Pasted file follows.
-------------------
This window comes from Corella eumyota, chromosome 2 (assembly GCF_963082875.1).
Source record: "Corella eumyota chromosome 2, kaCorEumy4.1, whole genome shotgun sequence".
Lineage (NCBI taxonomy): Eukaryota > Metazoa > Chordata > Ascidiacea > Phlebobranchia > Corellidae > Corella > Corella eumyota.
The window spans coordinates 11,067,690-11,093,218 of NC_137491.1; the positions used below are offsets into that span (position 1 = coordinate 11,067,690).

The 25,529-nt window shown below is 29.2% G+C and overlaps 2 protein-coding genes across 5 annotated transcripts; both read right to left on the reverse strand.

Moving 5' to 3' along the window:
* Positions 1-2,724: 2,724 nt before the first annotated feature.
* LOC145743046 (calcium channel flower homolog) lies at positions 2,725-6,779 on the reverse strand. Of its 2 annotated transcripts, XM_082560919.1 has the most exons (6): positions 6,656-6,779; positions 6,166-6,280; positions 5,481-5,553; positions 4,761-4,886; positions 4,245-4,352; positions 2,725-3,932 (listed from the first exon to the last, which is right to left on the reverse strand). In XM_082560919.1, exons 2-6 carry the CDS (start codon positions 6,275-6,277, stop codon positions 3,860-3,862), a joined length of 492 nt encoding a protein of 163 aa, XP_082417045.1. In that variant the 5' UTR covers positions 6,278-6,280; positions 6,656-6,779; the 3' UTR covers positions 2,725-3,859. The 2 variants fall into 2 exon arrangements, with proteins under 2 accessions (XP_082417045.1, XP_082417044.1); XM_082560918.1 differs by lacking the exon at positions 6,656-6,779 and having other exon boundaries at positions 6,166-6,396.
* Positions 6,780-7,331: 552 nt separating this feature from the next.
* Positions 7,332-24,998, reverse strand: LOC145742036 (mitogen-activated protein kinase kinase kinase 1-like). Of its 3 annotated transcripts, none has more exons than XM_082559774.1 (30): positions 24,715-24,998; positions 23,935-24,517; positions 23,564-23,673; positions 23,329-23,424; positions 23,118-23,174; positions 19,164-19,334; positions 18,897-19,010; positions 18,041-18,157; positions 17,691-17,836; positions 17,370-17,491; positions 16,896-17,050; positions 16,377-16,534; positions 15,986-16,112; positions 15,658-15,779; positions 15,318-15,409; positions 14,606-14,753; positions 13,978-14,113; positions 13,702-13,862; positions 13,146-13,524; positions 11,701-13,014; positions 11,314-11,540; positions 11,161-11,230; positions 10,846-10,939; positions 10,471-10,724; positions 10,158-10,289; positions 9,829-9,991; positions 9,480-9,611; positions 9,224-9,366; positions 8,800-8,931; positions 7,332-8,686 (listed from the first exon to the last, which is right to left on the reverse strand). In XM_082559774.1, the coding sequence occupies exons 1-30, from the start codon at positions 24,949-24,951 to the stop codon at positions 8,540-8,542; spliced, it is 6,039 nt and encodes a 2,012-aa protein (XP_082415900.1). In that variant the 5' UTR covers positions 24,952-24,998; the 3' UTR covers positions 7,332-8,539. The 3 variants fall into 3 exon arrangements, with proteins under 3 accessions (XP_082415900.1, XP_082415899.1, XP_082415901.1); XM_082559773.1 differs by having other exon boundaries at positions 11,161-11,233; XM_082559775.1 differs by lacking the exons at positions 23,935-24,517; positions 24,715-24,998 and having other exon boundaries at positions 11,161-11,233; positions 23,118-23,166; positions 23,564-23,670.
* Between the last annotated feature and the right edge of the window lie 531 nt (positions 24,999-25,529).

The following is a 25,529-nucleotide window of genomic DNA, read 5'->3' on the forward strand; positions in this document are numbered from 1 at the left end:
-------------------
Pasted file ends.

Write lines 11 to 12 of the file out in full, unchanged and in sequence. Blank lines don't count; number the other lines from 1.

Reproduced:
* Between the last annotated feature and the right edge of the window lie 531 nt (positions 24,999-25,529).

The following is a 25,529-nucleotide window of genomic DNA, read 5'->3' on the forward strand; positions in this document are numbered from 1 at the left end: